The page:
Hi all. Raise your hand if you are self-taught! I see those patinated palms. Me too. One of my favorite recent posts on Muddy Colors was this useful one about a Goal Folder by the tremendous Tommy Arnold. I’ve also heard the elucidating Tim Mcburnie mention a similar concept in his resource-rich youtube channel. What a great way to make a little map of which summits to look up to as you mountaineer your way to creative bushido glory. I yearn to improve, and we all know that this is an endeavor only reached by much toil, and it helps if one has a plan.
I began by assembling 8 interior comics pages that I’ve done somewhat recently that I think are a good survey of what I can successfully do. Naturally, I see quite a few shortcomings. It’s always been difficult for me to estimate my own faults without steering into the territory of neuroticism and self-abuse, but i believe that border is where growth is found the most. If you have any wisdom of how to more perfectly walk that line, please share!
I constructed a goal folder a few years ago, but looking back, it was just too broad in scope. A lot of the artists in it had little to do with each other and it was hard to harmonize a common thread. I put it aside, and it got very dusty. Somewhat recently the golden wind of ambition and all of its coincident dopamines descended upon me, and I recrafted a more focused and tighter “goal-collage”. I’m a comics artist, so as much as I love painters and illustrators, I excluded them and paired it down to only 8 comic book pages whose elements I directly wanted to integrate. Of course, this collection can shapeshift as needed. Each has elements I know I can eventually grasp with enough study. The artists included are, clockwise from the top left: Dave Mckean, Sean Murphy, John Paul Leon, Mike Mignola, Sergio Toppi, Matteo Scalera, Chris Samnee, and Jordi Lafebre. No deep cuts here- these folks are recognized for a reason. I’m aiming HIGH here.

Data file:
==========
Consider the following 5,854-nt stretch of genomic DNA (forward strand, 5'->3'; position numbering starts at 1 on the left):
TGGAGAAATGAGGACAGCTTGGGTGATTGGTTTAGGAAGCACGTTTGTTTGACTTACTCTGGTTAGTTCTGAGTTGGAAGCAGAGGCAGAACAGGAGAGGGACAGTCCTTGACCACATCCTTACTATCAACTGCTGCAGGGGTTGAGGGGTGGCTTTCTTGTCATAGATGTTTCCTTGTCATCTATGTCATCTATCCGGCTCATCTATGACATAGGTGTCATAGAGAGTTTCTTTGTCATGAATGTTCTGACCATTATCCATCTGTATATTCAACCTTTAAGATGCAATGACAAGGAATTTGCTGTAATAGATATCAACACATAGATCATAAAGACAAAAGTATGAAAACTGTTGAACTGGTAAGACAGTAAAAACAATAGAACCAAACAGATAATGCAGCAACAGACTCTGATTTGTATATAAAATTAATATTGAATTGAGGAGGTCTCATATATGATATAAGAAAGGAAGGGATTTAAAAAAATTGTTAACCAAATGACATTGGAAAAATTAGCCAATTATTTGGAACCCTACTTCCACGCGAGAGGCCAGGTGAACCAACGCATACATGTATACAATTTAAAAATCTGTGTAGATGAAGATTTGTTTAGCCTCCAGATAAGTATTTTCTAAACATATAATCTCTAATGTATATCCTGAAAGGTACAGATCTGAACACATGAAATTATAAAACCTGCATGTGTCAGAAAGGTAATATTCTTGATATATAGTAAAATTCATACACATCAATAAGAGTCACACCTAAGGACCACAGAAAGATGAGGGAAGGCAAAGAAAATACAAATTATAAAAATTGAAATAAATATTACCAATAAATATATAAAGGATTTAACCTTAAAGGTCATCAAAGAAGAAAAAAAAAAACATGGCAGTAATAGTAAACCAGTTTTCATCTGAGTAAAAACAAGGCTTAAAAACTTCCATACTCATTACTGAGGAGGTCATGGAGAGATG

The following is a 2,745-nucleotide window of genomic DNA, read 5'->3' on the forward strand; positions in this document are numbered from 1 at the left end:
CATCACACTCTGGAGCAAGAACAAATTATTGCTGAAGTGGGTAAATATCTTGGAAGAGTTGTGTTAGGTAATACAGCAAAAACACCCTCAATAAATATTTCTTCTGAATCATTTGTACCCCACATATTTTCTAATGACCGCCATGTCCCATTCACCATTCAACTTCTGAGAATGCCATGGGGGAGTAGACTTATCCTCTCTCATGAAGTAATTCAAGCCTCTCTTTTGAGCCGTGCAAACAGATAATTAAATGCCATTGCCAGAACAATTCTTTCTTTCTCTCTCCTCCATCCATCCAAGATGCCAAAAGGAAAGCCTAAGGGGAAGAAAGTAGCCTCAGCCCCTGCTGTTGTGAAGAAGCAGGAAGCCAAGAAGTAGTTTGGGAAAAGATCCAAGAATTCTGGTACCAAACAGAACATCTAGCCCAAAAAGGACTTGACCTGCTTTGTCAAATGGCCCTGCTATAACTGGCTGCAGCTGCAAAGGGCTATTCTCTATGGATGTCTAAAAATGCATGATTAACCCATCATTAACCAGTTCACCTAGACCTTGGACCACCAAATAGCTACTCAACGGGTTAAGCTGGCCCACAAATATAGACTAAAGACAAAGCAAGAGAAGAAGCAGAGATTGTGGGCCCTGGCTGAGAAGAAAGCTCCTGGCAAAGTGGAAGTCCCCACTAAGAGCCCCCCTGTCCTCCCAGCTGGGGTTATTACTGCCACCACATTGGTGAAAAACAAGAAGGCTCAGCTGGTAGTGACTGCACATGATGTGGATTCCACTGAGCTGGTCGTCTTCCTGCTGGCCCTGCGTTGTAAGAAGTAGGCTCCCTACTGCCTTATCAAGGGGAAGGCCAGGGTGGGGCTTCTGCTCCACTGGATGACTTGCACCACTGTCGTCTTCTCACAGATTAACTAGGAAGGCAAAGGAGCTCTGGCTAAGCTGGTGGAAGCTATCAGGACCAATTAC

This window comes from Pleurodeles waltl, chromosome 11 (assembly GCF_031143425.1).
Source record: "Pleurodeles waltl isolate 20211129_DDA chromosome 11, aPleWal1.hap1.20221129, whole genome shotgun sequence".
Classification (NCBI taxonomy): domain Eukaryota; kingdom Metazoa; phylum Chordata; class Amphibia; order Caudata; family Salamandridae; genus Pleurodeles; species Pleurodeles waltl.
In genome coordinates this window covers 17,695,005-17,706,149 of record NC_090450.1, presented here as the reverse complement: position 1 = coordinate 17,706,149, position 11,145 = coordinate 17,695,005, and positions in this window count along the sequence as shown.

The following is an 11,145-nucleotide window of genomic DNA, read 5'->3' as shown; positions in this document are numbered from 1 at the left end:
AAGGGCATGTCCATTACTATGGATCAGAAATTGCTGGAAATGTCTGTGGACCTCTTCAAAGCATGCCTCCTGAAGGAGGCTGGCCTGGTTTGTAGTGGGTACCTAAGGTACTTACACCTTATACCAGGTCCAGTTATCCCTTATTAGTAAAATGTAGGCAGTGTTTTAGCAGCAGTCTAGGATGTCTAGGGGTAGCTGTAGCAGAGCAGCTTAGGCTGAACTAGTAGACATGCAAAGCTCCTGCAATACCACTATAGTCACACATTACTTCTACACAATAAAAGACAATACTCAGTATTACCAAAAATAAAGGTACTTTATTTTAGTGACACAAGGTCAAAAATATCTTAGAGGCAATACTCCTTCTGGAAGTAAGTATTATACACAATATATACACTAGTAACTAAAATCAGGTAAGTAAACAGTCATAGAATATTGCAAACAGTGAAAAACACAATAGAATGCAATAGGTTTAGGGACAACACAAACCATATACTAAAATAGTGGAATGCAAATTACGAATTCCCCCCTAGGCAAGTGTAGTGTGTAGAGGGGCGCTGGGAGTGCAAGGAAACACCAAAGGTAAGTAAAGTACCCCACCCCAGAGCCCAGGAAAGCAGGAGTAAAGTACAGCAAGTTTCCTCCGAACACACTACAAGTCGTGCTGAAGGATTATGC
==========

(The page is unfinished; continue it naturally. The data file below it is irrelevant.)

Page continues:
I’ll make some quick observations here, and stay positive. Immediately, I think that if I could put about 30% more effort, sweat equity, into my pages, I would reap some generous rewards. More effort could be marshaled in the planning of each page, and each’s design. Also shifting that effort and precision to areas of importance in each page. I believe that I can expand my lung capacity here, and persistence of focus, so that I can develop these drawings more fully before I get tired. Comic books are always racing against the clock, but they are also racing against how much you can do before your brain just GIVES UP, locking shut like a cramped muscle. I mean look at all the elements these people are juggling on each page! It’s way harder than it looks. I could also strengthen my fundamentals in regards to lighting and figure drawing. For most of us, these fundamentals can be a lifelong quest. I also think I could become a better alchemist combining the reference materials. I would like to know how some of these people accomplish that, and I anticipate some grilling at the hotel bar next time I can get some face time with them at the conventions.
I could go on and on here on where I can improve, but y’all are no doubt a watchful crowd and can deduce a lot of the same things I would. I’ll be examining these more closely as I go along. I’m also a bass player, and one of the reliable ways to improve rapidly is to record/video yourself and then listen to it. It will hurt a bit. The impurities reveal themselves when you’re not caught up in the moment. This is a close visual approximation of that technique. I may do some updates of what I discover. Good luck, gospelers!